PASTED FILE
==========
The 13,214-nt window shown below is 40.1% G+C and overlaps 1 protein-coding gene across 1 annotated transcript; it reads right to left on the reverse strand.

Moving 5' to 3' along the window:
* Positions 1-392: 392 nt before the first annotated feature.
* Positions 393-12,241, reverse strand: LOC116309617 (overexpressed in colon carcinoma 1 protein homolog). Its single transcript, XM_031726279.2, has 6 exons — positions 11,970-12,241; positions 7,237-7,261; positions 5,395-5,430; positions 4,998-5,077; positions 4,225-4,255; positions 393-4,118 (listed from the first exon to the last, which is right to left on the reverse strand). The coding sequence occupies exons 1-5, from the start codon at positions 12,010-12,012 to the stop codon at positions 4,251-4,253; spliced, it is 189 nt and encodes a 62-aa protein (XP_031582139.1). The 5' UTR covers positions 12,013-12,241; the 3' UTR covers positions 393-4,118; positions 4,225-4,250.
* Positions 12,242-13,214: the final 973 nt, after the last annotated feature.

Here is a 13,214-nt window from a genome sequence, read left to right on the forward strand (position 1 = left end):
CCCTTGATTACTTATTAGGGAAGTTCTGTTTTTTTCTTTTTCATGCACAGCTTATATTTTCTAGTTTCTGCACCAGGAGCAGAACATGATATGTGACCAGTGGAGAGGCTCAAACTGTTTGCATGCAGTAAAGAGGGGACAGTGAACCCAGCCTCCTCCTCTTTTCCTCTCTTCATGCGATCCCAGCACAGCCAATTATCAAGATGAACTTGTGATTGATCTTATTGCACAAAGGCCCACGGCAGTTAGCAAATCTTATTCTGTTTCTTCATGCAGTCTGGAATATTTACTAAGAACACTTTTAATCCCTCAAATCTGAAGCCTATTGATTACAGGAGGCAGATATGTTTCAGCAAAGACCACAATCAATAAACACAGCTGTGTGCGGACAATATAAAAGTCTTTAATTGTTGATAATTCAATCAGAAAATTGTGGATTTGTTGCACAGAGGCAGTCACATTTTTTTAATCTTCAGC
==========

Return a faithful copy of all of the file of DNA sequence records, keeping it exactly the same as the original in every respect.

The 13,214-nt window shown below is 40.1% G+C and overlaps 1 protein-coding gene across 1 annotated transcript; it reads right to left on the reverse strand.

Moving 5' to 3' along the window:
* Positions 1-392: 392 nt before the first annotated feature.
* Positions 393-12,241, reverse strand: LOC116309617 (overexpressed in colon carcinoma 1 protein homolog). Its single transcript, XM_031726279.2, has 6 exons — positions 11,970-12,241; positions 7,237-7,261; positions 5,395-5,430; positions 4,998-5,077; positions 4,225-4,255; positions 393-4,118 (listed from the first exon to the last, which is right to left on the reverse strand). The coding sequence occupies exons 1-5, from the start codon at positions 12,010-12,012 to the stop codon at positions 4,251-4,253; spliced, it is 189 nt and encodes a 62-aa protein (XP_031582139.1). The 5' UTR covers positions 12,013-12,241; the 3' UTR covers positions 393-4,118; positions 4,225-4,250.
* Positions 12,242-13,214: the final 973 nt, after the last annotated feature.

Here is a 13,214-nt window from a genome sequence, read left to right on the forward strand (position 1 = left end):
CCCTTGATTACTTATTAGGGAAGTTCTGTTTTTTTCTTTTTCATGCACAGCTTATATTTTCTAGTTTCTGCACCAGGAGCAGAACATGATATGTGACCAGTGGAGAGGCTCAAACTGTTTGCATGCAGTAAAGAGGGGACAGTGAACCCAGCCTCCTCCTCTTTTCCTCTCTTCATGCGATCCCAGCACAGCCAATTATCAAGATGAACTTGTGATTGATCTTATTGCACAAAGGCCCACGGCAGTTAGCAAATCTTATTCTGTTTCTTCATGCAGTCTGGAATATTTACTAAGAACACTTTTAATCCCTCAAATCTGAAGCCTATTGATTACAGGAGGCAGATATGTTTCAGCAAAGACCACAATCAATAAACACAGCTGTGTGCGGACAATATAAAAGTCTTTAATTGTTGATAATTCAATCAGAAAATTGTGGATTTGTTGCACAGAGGCAGTCACATTTTTTTAATCTTCAGC